Thursday, 14 October 2021 14:55

Deciding dry cow management plan

Written by  Staff Reporters
In New Zealand, most cows will have a dry period that is longer than 60 days, with many having a dry period longer than 100 days. In New Zealand, most cows will have a dry period that is longer than 60 days, with many having a dry period longer than 100 days.

At the end of lactation, dairy cows require a dry period that is sufficiently long to allow the udder tissue to repair and rejuvenate.

Alveolar cells, the cells that synthesise milk, collapse and the number of active alveolar cells declines to a minimum during the early dry period.

New secretary tissue is laid down when cows start to 'freshen' ready for calving, so that the total amount of secretory tissue increases from one lactation to the next.

A minimum of six weeks (and preferably eight weeks) is recommended between dry off and calving for regeneration of udder tissue.

A significant reduction in production has been observed when the dry period is less than 20 days.

Another physiological change occurs at the start of the dry off period - closure of the teat canal with a keratin plug made from the cells lining the teat canal.

This is critical for preventing new infections over the remainder of the dry period.

More than 20% of quarters do not have a teat plug by six weeks after dry off. Factors such as the presence of teat end cracks or lesions, the level of milk production before dry off or milk flow rate before dry off have been associated with delayed closure of the teat canal after dry off.

Increasing antimicrobial resistance (AMR) is an issue in human and animal health.

Antimicrobial use for treatment and control of mastitis is the major indication for antibiotic use in New Zealand dairy cows. For herds with a low bulk milk somatic cell count, low incidence rate of clinical mastitis and low culling percentage for mastitis-related problems, it is likely that few cows are truly infected at drying off.

For these herds, routine use of antimicrobials in every quarter of every cow at the end of lactation is not justified. Internal teat sealants should be used in preference to antibiotic dry cow therapy to prevent new infections over the non-lactating period, in those cows unlikely to be infected at drying off.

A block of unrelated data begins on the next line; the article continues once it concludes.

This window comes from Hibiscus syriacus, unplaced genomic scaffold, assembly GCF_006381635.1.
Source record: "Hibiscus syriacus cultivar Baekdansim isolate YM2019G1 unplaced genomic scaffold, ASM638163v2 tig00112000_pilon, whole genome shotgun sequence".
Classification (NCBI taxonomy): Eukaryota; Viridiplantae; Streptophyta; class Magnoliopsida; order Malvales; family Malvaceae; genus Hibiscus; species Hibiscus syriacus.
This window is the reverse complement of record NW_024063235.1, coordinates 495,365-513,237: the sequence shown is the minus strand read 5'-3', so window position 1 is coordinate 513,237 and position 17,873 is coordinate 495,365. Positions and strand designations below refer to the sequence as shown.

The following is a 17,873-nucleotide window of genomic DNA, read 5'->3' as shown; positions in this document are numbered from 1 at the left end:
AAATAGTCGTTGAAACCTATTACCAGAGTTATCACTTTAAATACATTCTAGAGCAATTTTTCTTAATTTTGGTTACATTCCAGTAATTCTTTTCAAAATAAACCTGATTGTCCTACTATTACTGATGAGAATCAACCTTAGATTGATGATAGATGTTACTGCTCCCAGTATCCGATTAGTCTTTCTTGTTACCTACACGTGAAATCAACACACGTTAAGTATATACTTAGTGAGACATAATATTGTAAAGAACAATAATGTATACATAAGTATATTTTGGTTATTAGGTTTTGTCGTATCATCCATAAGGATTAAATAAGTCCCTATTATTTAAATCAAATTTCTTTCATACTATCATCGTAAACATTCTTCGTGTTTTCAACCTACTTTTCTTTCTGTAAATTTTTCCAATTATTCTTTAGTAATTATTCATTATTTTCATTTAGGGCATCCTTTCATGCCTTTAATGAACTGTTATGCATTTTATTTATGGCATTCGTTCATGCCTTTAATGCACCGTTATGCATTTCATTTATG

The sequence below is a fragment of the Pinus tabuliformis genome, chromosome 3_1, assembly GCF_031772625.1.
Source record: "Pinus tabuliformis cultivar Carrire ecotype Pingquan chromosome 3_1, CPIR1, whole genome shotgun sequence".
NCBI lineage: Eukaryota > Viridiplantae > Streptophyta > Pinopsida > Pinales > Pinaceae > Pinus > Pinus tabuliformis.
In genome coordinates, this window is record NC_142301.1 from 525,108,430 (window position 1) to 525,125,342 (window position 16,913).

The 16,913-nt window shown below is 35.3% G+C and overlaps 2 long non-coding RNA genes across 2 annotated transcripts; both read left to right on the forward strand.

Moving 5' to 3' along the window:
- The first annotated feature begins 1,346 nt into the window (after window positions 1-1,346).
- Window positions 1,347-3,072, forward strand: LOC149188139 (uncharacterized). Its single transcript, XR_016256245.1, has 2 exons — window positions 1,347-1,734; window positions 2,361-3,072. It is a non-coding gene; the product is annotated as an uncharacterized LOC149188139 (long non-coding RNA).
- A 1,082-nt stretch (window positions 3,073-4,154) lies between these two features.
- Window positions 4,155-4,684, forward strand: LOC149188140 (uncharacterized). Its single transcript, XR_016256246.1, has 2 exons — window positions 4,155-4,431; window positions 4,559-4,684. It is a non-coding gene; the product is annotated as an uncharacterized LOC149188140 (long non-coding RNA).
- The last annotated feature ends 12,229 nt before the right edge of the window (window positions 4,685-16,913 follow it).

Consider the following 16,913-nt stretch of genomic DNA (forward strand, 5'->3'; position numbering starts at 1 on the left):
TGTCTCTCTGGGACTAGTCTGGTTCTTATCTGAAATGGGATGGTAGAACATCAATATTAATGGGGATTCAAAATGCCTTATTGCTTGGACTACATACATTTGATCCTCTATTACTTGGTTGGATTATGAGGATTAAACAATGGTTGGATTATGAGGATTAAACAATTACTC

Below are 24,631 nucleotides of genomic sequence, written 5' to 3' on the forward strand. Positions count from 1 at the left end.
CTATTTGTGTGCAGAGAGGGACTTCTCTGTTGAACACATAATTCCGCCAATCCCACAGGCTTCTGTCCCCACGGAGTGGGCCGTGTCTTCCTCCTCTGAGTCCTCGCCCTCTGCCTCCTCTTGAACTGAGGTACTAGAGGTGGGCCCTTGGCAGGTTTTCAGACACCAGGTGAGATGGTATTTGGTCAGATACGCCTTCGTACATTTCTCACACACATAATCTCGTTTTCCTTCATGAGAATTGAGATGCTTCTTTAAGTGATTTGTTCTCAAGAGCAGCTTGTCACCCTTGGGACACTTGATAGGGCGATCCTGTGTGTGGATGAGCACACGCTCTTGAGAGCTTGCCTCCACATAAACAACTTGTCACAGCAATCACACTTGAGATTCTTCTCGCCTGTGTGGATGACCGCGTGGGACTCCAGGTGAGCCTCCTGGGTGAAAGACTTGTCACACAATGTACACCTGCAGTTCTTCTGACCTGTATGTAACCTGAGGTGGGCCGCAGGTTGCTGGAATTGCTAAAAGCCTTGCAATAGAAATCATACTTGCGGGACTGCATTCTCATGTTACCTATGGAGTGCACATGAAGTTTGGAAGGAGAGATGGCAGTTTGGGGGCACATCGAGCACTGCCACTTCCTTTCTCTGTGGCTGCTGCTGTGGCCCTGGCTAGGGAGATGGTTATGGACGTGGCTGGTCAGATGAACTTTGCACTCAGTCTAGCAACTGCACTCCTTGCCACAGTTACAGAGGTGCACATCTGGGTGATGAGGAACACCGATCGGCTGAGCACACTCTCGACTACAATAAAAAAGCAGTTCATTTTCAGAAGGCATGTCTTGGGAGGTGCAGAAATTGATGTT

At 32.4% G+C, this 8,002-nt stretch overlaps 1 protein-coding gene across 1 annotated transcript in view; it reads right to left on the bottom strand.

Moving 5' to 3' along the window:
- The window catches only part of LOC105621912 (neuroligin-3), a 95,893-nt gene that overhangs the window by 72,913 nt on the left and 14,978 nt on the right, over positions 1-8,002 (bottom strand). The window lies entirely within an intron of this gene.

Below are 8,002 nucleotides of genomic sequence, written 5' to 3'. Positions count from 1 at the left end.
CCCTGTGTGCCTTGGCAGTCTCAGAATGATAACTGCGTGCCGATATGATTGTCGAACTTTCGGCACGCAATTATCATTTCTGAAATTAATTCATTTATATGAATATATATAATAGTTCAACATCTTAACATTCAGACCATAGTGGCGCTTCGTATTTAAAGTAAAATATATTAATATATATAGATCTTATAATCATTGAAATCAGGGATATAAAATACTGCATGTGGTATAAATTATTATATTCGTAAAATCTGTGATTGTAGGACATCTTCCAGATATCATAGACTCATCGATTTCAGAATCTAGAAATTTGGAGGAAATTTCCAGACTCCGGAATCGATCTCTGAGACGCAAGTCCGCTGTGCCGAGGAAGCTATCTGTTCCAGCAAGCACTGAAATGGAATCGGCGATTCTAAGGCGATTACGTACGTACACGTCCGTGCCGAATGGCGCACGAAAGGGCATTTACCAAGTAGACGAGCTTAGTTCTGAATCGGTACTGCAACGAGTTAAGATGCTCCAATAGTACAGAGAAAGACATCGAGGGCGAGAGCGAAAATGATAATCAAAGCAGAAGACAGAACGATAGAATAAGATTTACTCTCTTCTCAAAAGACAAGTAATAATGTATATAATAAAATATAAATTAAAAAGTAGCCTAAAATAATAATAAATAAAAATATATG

Calculate dry off dates to ensure that all cows get at least a six-week (preferably eight-week) dry period.

Accurate expected calving dates are obtained through the combination of artificial breeding and/or natural submission information and early-aged pregnancy testing (cows tested at 6-16 weeks pregnant).

These provide the best estimate of optimal drying-off dates. The optimal dry period length is 6 to 8 weeks. This allows cure of existing intramammary infections and replacement of secretory cells within the mammary gland.

Observational studies from North America have found that milk production is maximised with dry period lengths of approximately 40 to 60 days.

A systematic review reported that shorter dry periods were associated with a 4.5% decline in milk production in the subsequent lactation, an improved postpartum negative energy balance and a better body condition score, but no effect on incidence of mastitis, metritis, retained placenta, or displaced abomasum, and variable effects on subsequent reproductive performance.

In herds that operate split calving, keeping track of individual cow dry periods can be difficult. Care should be taken to ensure that all cows experience a dry period of at least 6-8 weeks (42-56 days).

In New Zealand, most cows will have a dry period that is longer than 60 days, with many having a dry period longer than 100 days.

Article sourced from SmartSAMM Technote 14

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